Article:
Since starting our RV adventures 2014, we’ve come to appreciate and love small towns all across America. The town we started in Taylorsville, Kentucky and then trekking through Gering, Nebraska, Lucas and Wilson in Kansas, and Deer Lodge, Montana (just to name a few, have etched wonderful memories in our minds.
But one stands alone in pulling our heartstrings. The quaint, slow-growing small town of Castroville that brings us back every couple years.
Castroville is sort of our ‘home away from home’ that we added to our list of favorite Big Cities Small Towns.
Castroville, Texas, is twenty miles west of San Antonio; a mere 30-minute drive to San Antonio’s boasted Riverwalk. A little about this wonderful small town in the Lone Star State.
Like most small towns in America, young people are eager to leave after high school and visitors complain ‘there’s nothing there’. And those who are looking for work or big careers avoid such towns like Castroville because of their lesser amenities.
However, there’s a whole lot going on if folks would just get out of their car, walk the towns and learn about the culture and the people, they would soon find themselves wanting a place like Castroville to settle down in.
A historic little town with a rich cultural heritage, Castroville is nestled in the Medina River Valley just fifteen miles west of San Antonio. It is known as the Little Alsace of Texas because of its origins.
The town was founded in 1844 by Henri Castro whom the town is named. The first European emigrant settlers in this area were mostly Catholic farmers from Alsace, France. They were brought over to fulfill Castro’s contract to colonize vacant Texas Land.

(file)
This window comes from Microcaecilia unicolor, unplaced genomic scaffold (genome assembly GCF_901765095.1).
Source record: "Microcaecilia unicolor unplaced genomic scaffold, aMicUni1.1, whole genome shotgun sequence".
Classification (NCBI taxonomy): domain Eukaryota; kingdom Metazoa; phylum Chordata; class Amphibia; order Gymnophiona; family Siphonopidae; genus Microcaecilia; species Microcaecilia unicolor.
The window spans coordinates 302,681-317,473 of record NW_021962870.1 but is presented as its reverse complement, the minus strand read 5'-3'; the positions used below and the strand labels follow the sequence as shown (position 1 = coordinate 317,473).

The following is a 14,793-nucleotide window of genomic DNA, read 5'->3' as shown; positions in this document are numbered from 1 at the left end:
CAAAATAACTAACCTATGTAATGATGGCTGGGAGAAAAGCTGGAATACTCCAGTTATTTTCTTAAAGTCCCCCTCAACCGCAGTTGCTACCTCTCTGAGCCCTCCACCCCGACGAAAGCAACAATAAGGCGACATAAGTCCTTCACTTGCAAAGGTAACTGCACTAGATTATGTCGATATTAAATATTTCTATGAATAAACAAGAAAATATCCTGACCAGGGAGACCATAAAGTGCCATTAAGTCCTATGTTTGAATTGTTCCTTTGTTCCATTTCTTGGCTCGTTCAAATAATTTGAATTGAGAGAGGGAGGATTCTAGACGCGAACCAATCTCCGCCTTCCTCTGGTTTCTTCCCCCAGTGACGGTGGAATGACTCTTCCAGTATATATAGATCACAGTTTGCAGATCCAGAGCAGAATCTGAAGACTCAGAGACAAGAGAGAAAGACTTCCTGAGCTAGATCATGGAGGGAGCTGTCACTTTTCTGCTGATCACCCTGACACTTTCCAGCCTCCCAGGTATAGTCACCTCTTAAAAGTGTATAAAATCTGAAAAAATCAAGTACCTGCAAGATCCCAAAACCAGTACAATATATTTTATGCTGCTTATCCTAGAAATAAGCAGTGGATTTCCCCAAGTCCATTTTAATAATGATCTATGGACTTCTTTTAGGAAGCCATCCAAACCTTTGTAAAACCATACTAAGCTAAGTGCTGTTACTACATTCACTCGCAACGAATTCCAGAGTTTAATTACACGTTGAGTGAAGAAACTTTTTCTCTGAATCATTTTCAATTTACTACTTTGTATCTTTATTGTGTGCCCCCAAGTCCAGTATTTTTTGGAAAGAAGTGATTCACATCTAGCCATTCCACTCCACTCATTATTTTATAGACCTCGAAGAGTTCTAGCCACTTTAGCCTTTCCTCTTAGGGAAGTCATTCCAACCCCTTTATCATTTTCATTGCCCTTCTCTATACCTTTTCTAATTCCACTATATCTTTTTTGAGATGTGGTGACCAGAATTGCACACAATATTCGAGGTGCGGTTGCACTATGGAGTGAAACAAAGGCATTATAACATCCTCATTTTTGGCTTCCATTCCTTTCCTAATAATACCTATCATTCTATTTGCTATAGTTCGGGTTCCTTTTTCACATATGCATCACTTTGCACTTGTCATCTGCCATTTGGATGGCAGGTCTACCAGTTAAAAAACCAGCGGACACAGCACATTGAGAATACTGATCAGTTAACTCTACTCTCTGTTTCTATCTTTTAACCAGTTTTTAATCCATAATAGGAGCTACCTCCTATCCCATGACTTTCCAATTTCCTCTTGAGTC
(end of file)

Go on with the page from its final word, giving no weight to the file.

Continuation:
The Alsatians were mostly of German decent speaking dialects of German and French. The first town colonized on the Medina River and west of San Antonio, Castroville and its fertile Texas land and invigorating climate was seen as having endless possibilities to the European immigrants.
Land in Europe was expensive and hard to come by. It was usually only promised to the first born son. So, Henri Castro and his free Texas land were a dream to these Alsation immigrant settlers.
The first settlers set sail for the promised land on November 4, 1843. The voyage lasted 66 days. They experienced hardships such as soiled clothing, human stench, cramped quarters and a cold climate.
They landed in the port of Galveston, Texas on January 9, 1844 only to find out that they still must travel 200 miles inland to find their settling place.
The new immigrants began their long trek down the Spanish trail to San Antonio. They arrived in San Antonio and waited for their leader, Henri Castro.
On September 1, 1844, Castro and twenty-seven of the seven hundred original colonists started their journey to the small town, now known as Castroville, to set up their lives.
Today, Castroville’s population is about 3000.
Small Texas town with big personality
We first anchored for winter of 2015-16 in Castroville for about four months. It was the longest we’ve been in one place since our leaving our launching point. We were en enjoying San Antonio so much, that we never gave Castroville a second thought until it was almost time to leave.
What we did in Castroville
The town of Castroville is home to over 100 buildings and homes that are over 150 years old standing the test of time. Today, there’s a few antique stores, churches, consignment stores and your typical small town shops and businesses.
Even has its’ own Farmers Market
After reading the local historic signs, we meandered over to the Saturday Farmer’s Market. Making talk with the local farmers, we also picked up some produce, a couple dozen local eggs and local honey.
He’d hand me jars muttering with his mouth full, “buy these”. We stocked up on pepper jellies, cheeses and party meats. It was fun to sample before buying.
So, now you see why we love to go the unbeaten path. Its because that’s where a lot of America’s hidden historic treasures are like Castroville, Texas.
It’s not only about the history and culture and what each small town offers but about the people who currently live there. They each have their own story and their personal ties to such a beautiful little town.
Unfortunately, most don’t appreciate these small towns; often labeling them as fly-overs. They just pass through giving no thought to these map dot gems. But we have a deep appreciation of these small towns, like Castroville, that have deep roots and even deeper hearts and minds.
Since you’re in Texas Hill Country, you may want to check out: